As I’ve mentioned here, at pretty much every opportunity, Rome has long been obsessed by her own origins. Those legendary origins go back far beyond the story of Romulus, Remus, and the she-wolf to the tale of the fall of Troy.
The Laocoön Group is a sculpture of Cycladic marble, carved by artists from Rhodes and, though uncertain in date, plausibly datable to the reign of Augustus. Whatever its date it is certainly in keeping with the programme which saw history, geography, religion, legend, the visual arts, and poetry all knitted together to form a spectacularly sophisticated propagandistic programme to emphasise Augustus’s ancestry, and his divine mandate and that of his immediate successors. Today the Laocoön is found in the Vatican Museums, where it has been for over five hundred years.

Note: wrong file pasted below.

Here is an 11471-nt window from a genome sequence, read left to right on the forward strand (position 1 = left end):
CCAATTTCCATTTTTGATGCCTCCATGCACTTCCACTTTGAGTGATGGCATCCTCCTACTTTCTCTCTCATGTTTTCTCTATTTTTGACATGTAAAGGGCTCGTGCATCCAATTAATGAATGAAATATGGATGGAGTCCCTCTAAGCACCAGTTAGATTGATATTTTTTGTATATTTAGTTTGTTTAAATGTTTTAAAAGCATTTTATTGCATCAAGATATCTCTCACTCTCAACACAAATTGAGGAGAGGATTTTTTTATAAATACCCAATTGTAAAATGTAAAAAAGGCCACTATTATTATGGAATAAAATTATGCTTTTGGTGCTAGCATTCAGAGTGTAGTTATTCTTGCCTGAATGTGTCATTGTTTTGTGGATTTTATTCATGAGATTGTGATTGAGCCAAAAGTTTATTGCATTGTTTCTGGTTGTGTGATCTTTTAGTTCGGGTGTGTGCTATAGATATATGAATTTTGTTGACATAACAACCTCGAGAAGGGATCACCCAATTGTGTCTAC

Next time I will talk of a triumph of Augustan art, the Ara Pacis in the Campus Martius, also deeply rooted in ancient origin legends but with a fabulously clever monumental and modern twist.
Please let me know what you think, or if there’s something you’d like mentioned in future episodes!
Many thanks, Agnes
PS corrigendum: in the audio I mention Antonio da Sangallo, it was in fact Giuliano da Sangallo who identified the statue in 1506.
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